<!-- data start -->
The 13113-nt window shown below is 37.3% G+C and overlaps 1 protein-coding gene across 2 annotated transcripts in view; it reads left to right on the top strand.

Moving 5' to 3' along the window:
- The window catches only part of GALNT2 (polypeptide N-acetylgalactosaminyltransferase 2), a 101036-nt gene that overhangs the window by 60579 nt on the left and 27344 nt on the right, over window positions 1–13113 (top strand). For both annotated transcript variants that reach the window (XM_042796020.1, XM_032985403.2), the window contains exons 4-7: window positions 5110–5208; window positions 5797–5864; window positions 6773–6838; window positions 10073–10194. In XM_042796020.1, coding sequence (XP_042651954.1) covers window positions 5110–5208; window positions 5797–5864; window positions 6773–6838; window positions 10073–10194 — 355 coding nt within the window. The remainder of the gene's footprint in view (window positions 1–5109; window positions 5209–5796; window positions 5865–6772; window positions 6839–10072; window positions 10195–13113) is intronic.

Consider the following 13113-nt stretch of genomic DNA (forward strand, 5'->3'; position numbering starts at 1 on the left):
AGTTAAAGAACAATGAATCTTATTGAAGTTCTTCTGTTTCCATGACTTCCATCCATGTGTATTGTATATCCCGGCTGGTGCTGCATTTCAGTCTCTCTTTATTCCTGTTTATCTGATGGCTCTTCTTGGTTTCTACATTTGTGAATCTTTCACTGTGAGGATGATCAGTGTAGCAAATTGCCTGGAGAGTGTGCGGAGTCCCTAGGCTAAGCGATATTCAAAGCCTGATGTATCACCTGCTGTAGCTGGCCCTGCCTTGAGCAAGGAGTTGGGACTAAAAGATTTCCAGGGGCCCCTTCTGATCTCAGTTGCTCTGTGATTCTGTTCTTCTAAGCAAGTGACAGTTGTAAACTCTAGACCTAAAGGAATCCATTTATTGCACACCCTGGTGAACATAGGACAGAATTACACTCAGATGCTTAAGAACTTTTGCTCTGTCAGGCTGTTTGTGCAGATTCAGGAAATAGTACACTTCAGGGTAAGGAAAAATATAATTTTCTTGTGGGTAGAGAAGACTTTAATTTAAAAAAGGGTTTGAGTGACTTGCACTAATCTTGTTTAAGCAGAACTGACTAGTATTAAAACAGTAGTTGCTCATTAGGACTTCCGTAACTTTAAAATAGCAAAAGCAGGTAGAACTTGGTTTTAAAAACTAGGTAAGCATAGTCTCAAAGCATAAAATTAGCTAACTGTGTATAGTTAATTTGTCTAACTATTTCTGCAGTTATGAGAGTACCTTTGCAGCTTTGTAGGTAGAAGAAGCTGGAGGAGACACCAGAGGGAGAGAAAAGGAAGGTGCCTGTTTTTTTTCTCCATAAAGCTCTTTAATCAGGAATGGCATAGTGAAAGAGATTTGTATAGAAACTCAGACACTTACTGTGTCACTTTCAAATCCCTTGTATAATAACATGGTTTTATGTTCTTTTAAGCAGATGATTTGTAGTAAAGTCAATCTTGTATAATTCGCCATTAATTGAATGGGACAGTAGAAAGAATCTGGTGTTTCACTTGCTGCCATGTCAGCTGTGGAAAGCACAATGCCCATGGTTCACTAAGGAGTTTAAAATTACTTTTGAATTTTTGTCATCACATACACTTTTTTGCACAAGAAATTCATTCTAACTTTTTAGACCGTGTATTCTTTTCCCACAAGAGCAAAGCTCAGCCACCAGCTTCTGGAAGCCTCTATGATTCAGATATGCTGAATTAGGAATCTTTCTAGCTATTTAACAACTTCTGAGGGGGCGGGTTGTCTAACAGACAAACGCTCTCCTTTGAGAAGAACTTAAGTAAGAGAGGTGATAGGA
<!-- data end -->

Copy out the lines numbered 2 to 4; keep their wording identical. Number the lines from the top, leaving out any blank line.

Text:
Moving 5' to 3' along the window:
- The window catches only part of GALNT2 (polypeptide N-acetylgalactosaminyltransferase 2), a 101036-nt gene that overhangs the window by 60579 nt on the left and 27344 nt on the right, over window positions 1–13113 (top strand). For both annotated transcript variants that reach the window (XM_042796020.1, XM_032985403.2), the window contains exons 4-7: window positions 5110–5208; window positions 5797–5864; window positions 6773–6838; window positions 10073–10194. In XM_042796020.1, coding sequence (XP_042651954.1) covers window positions 5110–5208; window positions 5797–5864; window positions 6773–6838; window positions 10073–10194 — 355 coding nt within the window. The remainder of the gene's footprint in view (window positions 1–5109; window positions 5209–5796; window positions 5865–6772; window positions 6839–10072; window positions 10195–13113) is intronic.

Consider the following 13113-nt stretch of genomic DNA (forward strand, 5'->3'; position numbering starts at 1 on the left):